Googly Eyes

A clergy friend of mine discovered to her dismay one recent Sunday morning, after her Facebook Live sermon was over, that she had inadvertently pressed a button on her phone that gave her a “googly eyes” mask during the entire service. I have had times that Facebook showed me preaching lying down. Some of these issues can be fixed after the fact. I don’t know if the googly eyes can be removed. Sometimes you just have to laugh.

Carol laughs at me sometimes while I am preparing to do one of these Facebook Live sermons. I can get caught up on the “production” part, worrying about the lighting, the camera angle, the background, should I stand or sit. Now I have to worry about googly eyes too! I loved a recent Facebook post by another pastor who repeated at least a dozen times “I am a pastor, not a producer…”

This concern about how people see us in social media is another way of expressing the “on stage/backstage” metaphor that we mentioned earlier this week (see my post entitled “Inside and Out,” April 16, 2020). There is a difference between the way we are seen and the way we see ourselves.

Sometimes, we want to come across as more athletic, handsome, intelligent, witty, or even religious than we perceive ourselves to be. Sometimes we simply want to attract attention, or to avoid getting lost in the noise around us. We want to put ourselves in the best light so we can be heard.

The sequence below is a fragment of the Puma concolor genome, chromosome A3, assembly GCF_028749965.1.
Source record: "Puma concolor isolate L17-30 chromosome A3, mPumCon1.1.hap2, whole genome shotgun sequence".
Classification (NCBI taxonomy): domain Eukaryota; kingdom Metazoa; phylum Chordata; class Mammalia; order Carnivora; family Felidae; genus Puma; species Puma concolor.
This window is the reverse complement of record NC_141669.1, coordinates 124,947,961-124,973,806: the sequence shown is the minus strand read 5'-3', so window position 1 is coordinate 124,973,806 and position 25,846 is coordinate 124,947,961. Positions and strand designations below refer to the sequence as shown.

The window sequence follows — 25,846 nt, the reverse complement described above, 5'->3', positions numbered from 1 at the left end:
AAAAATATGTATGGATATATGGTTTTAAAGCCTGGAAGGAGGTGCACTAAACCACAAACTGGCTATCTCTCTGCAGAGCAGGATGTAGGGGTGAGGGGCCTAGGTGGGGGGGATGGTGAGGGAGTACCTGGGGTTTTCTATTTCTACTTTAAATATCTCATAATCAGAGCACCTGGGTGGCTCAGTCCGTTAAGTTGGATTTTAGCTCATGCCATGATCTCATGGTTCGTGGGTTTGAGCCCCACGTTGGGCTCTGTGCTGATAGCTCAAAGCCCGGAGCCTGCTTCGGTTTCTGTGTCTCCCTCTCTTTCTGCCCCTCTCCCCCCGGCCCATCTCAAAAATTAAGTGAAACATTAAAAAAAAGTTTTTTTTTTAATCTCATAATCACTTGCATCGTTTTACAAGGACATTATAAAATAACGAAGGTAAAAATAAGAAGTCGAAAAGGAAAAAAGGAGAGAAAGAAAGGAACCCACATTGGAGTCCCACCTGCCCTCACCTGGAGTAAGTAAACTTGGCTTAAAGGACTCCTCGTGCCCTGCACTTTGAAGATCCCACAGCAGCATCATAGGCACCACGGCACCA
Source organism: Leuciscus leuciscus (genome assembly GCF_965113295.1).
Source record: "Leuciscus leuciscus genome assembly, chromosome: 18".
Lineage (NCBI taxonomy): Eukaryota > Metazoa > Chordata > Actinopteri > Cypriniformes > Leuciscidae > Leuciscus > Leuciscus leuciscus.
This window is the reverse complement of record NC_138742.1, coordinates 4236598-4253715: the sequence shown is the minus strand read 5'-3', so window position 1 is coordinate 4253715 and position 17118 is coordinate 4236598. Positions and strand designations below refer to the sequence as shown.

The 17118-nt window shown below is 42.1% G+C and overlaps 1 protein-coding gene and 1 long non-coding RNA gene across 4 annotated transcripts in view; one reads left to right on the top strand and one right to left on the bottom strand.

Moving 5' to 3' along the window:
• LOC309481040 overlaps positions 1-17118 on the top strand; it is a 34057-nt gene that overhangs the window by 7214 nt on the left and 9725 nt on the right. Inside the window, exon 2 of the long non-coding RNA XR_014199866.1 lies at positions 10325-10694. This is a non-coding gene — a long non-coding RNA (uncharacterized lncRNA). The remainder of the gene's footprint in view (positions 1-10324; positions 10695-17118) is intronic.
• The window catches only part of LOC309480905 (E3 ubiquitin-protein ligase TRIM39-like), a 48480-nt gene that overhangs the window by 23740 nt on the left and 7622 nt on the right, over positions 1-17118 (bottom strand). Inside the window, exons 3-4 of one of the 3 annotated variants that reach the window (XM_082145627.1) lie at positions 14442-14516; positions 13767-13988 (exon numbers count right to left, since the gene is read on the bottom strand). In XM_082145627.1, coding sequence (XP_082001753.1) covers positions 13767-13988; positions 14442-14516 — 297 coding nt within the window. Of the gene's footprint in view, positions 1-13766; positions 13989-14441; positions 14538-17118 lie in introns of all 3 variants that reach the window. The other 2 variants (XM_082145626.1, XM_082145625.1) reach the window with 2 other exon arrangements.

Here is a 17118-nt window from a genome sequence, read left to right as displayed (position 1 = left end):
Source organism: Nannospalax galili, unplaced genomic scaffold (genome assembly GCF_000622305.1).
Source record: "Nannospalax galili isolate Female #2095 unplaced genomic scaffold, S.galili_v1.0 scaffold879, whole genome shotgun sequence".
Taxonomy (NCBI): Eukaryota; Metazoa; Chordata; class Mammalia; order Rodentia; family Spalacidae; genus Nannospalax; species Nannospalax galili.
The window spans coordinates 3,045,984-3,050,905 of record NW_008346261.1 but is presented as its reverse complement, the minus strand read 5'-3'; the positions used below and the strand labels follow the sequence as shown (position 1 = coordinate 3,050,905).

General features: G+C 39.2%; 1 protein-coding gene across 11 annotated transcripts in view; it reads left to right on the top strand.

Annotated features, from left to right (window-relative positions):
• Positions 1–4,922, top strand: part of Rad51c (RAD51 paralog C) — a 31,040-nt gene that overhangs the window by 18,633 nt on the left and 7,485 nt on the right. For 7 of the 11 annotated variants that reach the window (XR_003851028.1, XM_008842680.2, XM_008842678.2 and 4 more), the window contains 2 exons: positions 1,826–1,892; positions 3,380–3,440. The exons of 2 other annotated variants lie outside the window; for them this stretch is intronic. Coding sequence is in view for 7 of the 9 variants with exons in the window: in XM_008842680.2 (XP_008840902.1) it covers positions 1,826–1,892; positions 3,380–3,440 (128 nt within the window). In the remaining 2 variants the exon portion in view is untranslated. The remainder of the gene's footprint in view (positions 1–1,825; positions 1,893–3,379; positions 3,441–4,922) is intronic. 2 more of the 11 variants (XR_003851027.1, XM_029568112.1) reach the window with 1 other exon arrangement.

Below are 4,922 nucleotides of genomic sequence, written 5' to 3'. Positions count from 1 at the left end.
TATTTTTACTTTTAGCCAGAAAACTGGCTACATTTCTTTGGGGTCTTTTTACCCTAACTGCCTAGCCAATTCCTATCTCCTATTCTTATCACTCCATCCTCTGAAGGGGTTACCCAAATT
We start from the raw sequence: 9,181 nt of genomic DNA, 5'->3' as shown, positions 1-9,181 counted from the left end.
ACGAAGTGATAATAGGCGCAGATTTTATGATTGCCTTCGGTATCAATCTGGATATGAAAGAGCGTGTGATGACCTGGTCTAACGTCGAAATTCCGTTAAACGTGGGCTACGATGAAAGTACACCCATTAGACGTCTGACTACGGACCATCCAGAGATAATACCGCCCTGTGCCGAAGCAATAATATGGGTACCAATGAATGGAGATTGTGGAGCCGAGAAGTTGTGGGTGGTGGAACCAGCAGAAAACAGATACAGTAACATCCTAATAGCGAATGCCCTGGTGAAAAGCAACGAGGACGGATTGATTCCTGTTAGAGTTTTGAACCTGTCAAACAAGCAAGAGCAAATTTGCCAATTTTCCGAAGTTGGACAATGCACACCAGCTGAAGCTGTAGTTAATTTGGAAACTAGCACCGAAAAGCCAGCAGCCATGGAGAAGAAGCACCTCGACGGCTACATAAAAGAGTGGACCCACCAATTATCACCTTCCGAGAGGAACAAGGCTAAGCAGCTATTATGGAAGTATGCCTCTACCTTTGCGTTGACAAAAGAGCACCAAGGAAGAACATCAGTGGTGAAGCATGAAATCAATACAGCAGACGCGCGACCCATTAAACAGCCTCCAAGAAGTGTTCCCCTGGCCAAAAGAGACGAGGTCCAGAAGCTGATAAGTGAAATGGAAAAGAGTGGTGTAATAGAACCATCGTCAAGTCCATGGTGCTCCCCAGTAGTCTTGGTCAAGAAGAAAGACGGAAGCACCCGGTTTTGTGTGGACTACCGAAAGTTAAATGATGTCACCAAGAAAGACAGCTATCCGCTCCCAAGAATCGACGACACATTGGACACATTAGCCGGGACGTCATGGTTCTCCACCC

I don’t think this is all bad. There is something to be said for wanting to be seen when you are “at your best.” But at some point, when the “you” that is seen no longer resembles the “you” that is inside, we risk losing track of who we really are.

The spiritual journey invites us to become aware of who we really are—to see ourselves as God sees us. We are invited to take off our masks—whether googly eyes or otherwise—so we can begin to live authentically.

Search me, O God, and know my heart; test me and know my thoughts.

See if there is any wicked way in me, and lead me in the way everlasting. (Psalm 139:23-24).

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